Washington Law Review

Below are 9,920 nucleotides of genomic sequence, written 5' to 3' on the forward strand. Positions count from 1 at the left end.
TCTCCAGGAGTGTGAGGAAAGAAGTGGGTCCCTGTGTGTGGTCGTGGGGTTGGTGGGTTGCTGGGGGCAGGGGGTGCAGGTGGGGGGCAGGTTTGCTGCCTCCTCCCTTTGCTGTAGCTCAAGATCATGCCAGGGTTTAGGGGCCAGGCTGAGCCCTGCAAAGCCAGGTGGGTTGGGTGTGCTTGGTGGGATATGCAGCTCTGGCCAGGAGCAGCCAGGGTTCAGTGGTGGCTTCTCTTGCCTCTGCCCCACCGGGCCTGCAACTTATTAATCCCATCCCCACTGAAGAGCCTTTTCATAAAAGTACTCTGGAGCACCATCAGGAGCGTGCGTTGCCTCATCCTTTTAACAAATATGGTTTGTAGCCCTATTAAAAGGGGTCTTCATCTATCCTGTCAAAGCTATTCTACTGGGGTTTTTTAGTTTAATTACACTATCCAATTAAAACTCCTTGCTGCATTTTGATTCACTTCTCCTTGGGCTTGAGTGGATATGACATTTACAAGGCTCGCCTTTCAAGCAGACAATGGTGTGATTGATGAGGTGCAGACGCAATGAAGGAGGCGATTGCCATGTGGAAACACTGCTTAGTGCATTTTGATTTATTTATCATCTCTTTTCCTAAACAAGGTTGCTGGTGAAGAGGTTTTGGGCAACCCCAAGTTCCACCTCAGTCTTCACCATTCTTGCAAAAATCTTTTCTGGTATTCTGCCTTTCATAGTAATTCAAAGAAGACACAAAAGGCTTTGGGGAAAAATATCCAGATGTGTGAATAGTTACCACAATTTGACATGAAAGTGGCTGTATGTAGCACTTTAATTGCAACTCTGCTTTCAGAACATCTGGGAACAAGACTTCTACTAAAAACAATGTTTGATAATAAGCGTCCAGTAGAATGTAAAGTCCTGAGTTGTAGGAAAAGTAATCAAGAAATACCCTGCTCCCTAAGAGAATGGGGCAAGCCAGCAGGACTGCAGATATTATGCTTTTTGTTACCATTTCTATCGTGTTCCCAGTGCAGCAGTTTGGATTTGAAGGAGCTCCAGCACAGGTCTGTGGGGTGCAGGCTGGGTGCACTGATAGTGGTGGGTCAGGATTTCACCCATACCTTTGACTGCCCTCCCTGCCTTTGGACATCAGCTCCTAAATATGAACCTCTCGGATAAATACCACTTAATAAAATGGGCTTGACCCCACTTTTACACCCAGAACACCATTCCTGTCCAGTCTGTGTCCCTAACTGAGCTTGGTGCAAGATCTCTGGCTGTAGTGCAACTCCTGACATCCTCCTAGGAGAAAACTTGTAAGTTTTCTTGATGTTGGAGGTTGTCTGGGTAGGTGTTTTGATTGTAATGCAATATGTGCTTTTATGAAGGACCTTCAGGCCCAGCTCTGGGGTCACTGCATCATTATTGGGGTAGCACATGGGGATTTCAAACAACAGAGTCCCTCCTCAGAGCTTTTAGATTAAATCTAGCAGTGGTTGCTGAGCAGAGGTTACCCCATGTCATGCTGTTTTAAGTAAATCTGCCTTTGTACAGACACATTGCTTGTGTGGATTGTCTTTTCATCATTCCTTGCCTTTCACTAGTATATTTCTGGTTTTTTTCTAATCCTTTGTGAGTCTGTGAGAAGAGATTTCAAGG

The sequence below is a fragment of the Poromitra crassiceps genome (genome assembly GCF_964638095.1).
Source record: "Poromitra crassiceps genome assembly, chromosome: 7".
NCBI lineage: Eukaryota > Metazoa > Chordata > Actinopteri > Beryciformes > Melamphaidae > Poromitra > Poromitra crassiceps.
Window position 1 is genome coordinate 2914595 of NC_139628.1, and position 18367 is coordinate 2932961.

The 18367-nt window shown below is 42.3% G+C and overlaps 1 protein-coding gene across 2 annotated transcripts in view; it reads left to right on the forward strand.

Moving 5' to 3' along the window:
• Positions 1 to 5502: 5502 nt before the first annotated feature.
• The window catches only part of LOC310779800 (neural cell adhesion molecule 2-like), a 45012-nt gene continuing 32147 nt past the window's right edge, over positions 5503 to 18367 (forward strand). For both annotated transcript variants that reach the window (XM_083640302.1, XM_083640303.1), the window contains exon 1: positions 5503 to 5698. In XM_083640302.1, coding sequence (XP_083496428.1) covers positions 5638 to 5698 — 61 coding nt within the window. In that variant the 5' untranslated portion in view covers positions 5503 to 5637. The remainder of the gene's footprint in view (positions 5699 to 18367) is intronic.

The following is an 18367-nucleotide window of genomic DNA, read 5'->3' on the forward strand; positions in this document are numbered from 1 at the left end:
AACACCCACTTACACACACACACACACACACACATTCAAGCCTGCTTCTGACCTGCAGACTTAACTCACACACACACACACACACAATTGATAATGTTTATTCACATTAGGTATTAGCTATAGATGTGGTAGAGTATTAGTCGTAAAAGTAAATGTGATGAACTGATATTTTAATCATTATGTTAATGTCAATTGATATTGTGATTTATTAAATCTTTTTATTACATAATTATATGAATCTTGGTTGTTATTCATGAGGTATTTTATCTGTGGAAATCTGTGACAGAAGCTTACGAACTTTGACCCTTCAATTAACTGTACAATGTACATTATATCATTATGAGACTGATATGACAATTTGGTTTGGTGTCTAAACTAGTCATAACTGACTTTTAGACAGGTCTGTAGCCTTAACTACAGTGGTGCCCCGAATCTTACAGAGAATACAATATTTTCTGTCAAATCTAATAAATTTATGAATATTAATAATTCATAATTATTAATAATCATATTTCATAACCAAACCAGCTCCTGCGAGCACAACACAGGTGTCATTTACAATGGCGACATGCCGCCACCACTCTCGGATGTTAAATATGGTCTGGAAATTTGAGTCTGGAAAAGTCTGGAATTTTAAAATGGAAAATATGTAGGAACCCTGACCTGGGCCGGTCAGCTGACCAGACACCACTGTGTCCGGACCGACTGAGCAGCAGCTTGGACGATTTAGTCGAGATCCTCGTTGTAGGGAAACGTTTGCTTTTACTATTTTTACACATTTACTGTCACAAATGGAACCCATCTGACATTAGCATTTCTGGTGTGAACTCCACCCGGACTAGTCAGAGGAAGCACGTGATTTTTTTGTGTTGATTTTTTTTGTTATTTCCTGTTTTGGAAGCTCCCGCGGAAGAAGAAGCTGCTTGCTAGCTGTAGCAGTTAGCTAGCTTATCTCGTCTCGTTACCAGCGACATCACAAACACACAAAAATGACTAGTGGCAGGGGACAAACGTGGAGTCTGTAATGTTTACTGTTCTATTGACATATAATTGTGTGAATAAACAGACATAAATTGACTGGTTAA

Interregional conflicts, such as those involved in the reclamation program and freight rates, are producing numerous studies. One of these is a doctoral thesis on discrimination, in its invidious sense, in connection with railroad and other utility rates and services. Prefaced by a chapter summarizing with admirable clarity and conciseness the history of politico-legal justifications for governmental interference with business, the conclusion drawn by Professor Lake is that it is a function of government to intervene whenever a business by discrimination inflicts serious injury which jeopardizes the economic freedom of a large number of individuals. Economic freedom is defined as "near-equality of bargaining power," in this connection (p. 59).

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